MINI LIVING Shanghai
20 Years in Shanghai with industrial designer Jamy Yang.
Ahead of the official launch of MINI LIVING, industrial designer Jamy Yang considers Shanghai’s ever-evolving design scene.
Meet industrial designer Jamy Yang, founder and director of Shanghai-based design consultancy Yang Design and lifestyle brand Yang House. Yang has forged a career by elevating the everyday and re-thinking of life’s essentials; tea sets and airplane cabins, suitcases and glasses.
Back in 2013, Yang opened China’s first private industrial design museum. Under the award-winning industrial designer’s direction, the ex-industrial building – a former cotton mill power station – became The Yang Design Museum. Today, the Shanghai-based museum displays hundreds of classic design objects from the industrial revolution through to the present.
Commissioned for the launch of MINI LIVING Shanghai, Jamy Yang’s latest site-specificinstallation Wind Garden is more decorative than functional. Constructed from a blanket of white geometric units, Wind Garden evokes the sublime power of nature. We sat down with the industrial designer ahead of the official launch of the co-living hub to unravel the city’s industrial past.
MNI LIVING: As a long-term resident, how has Shanghai influenced your work?
Jamy Yang: Before I came back to China from Munich, I asked my German tutor which Chinese city I should go back to. His answer: Shanghai. In the years since, the international, multicultural culture of Shanghai has exerted a great influence on my work: the exhibitions, buildings, people I meet, communication and thinking…
In a past life, the MINI LIVING Shanghai co-living hub was a paint factory. How do you think Shanghai’s industrial past has influenced the creative scene in the city today?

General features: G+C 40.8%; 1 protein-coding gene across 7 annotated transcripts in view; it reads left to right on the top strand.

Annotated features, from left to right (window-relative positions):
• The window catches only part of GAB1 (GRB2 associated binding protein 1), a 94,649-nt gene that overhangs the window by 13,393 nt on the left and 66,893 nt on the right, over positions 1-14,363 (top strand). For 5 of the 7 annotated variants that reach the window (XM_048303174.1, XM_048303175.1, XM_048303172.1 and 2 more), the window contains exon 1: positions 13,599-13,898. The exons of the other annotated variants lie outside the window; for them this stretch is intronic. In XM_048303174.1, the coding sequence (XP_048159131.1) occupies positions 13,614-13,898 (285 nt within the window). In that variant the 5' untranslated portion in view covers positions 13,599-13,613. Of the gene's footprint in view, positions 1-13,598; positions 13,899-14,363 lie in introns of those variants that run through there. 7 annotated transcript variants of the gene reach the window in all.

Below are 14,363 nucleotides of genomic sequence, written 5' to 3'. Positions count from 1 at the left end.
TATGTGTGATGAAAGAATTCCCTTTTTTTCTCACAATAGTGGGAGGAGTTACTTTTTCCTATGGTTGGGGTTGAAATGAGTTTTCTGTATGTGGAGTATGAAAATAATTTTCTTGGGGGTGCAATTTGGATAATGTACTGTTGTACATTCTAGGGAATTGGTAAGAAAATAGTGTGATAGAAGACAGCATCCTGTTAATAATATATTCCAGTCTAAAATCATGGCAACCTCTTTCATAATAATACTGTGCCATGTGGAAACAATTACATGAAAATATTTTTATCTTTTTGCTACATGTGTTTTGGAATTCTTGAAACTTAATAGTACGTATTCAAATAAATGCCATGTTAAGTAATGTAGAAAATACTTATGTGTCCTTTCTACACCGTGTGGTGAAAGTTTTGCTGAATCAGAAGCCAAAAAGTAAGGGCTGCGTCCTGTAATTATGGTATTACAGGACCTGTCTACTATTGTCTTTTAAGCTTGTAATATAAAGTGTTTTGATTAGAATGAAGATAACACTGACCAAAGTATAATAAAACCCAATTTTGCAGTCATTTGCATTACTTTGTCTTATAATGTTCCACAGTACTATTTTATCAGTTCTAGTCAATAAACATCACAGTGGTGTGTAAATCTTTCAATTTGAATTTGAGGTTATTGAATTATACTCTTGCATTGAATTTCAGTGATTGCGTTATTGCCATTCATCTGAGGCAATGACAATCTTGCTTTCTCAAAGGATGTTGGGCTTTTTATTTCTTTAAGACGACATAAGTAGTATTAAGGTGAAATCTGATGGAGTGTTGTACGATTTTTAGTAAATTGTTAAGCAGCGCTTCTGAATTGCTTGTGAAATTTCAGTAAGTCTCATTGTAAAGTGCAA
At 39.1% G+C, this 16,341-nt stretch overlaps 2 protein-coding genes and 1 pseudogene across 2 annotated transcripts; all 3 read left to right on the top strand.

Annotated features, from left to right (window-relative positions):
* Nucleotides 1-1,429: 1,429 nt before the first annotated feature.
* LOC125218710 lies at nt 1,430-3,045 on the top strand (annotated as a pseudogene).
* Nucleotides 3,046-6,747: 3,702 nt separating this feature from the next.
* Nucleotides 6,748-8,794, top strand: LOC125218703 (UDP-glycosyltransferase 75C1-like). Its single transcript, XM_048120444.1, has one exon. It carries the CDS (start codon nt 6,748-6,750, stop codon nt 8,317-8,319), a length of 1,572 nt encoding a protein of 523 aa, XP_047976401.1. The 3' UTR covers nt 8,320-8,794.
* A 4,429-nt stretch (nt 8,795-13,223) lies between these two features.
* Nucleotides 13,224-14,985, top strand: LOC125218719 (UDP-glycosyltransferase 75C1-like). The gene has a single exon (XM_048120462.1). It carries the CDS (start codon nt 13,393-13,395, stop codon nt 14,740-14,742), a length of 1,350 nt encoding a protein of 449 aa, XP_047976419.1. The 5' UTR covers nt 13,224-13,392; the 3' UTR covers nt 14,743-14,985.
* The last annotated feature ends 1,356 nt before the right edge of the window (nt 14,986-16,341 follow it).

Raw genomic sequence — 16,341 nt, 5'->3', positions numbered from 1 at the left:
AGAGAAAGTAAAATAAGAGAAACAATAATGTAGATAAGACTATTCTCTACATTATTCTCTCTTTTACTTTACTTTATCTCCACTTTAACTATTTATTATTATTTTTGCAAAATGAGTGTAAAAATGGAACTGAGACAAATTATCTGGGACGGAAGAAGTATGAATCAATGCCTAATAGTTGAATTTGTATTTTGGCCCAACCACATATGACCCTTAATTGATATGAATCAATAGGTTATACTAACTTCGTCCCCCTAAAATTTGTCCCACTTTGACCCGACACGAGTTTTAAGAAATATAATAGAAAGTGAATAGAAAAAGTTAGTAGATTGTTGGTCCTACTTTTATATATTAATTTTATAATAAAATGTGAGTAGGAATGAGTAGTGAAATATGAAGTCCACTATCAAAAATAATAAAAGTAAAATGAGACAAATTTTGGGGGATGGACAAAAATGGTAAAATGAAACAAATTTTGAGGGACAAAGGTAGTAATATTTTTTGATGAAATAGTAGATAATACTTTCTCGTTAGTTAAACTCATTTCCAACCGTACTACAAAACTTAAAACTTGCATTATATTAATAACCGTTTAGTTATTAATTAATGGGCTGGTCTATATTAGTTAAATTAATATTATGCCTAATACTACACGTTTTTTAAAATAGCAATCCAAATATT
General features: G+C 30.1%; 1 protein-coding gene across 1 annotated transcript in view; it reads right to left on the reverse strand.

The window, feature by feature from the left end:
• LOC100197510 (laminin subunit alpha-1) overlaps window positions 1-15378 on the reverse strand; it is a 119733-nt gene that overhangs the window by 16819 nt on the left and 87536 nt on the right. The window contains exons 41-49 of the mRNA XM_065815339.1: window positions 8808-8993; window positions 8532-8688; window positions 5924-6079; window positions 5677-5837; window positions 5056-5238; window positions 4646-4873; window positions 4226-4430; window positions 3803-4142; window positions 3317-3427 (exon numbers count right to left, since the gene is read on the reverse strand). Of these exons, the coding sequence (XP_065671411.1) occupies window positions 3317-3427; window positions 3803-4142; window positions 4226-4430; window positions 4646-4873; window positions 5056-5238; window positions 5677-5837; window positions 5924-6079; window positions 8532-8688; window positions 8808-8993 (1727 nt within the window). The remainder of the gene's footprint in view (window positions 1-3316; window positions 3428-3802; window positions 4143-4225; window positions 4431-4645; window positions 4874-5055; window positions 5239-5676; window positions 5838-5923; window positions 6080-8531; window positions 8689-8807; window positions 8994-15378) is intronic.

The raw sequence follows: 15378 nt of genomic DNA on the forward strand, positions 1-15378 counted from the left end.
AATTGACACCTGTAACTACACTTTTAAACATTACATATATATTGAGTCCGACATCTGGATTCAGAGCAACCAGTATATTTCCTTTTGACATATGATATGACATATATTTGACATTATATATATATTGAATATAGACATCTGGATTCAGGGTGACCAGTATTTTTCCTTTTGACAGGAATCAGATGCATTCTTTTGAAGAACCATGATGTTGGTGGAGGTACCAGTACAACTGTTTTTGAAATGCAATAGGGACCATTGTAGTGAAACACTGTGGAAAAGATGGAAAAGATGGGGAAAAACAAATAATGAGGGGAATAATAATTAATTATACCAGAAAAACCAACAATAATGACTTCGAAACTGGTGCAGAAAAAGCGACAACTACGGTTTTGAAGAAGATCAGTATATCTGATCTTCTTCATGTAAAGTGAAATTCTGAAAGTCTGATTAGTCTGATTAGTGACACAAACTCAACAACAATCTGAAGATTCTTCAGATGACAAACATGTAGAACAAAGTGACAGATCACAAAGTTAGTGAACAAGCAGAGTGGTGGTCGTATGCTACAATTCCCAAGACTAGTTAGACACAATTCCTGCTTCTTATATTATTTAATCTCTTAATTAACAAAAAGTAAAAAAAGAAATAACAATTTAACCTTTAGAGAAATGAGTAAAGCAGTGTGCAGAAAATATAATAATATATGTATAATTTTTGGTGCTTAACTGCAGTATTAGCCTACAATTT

During the past few decades, many industrial plants in Shanghai have been transformed into creative parks. Old factories have become meeting spaces for creative people. Creativity and design have injected new life into the city.
How has the design industry blossomed over the past 20 years in China?
Over the past 20 years, China's industrial design scene has gone from a superficial understanding of design to a deep study of Western design systems, and then to a rethinking of cultural identity. Today, because of the great impact of design on the changes in China, the government, enterprises, universities and designers are more enthusiastic about design than ever before.
What cultural changes have you seen in Jing ‘An — the home of the new MINI LIVING co-living hub — in the last two decades?
It has become younger, more creative and energetic. Jing’An District has always lead diverse aesthetics and lifestyles in Shanghai. The coolest brands come here first, influencing first the city, then China as a whole.
As you pointed out, global influences can be seen in daily life in the city. Are these influences also visible in the design scene in Shanghai?
Compared with other cities in China, design, creativity and culture in Shanghai, is greatly influenced by the west. In my opinion, it seems to happen naturally. It is hard to tell whether the influence comes more from the West or East: maybe the combination of the two generates a different culture to anywhere else.
How do you think that co-living might reshape how people live in Shanghai?
Shanghai is known for its multicultural spirit and the city has always had a positive, inclusive attitude towards the latest and coolest lifestyles and trends in the world. Co-living as a new way of life comes from the internet era, which will have a greater impact on young generations.
This is MINI LIVING. Stay open.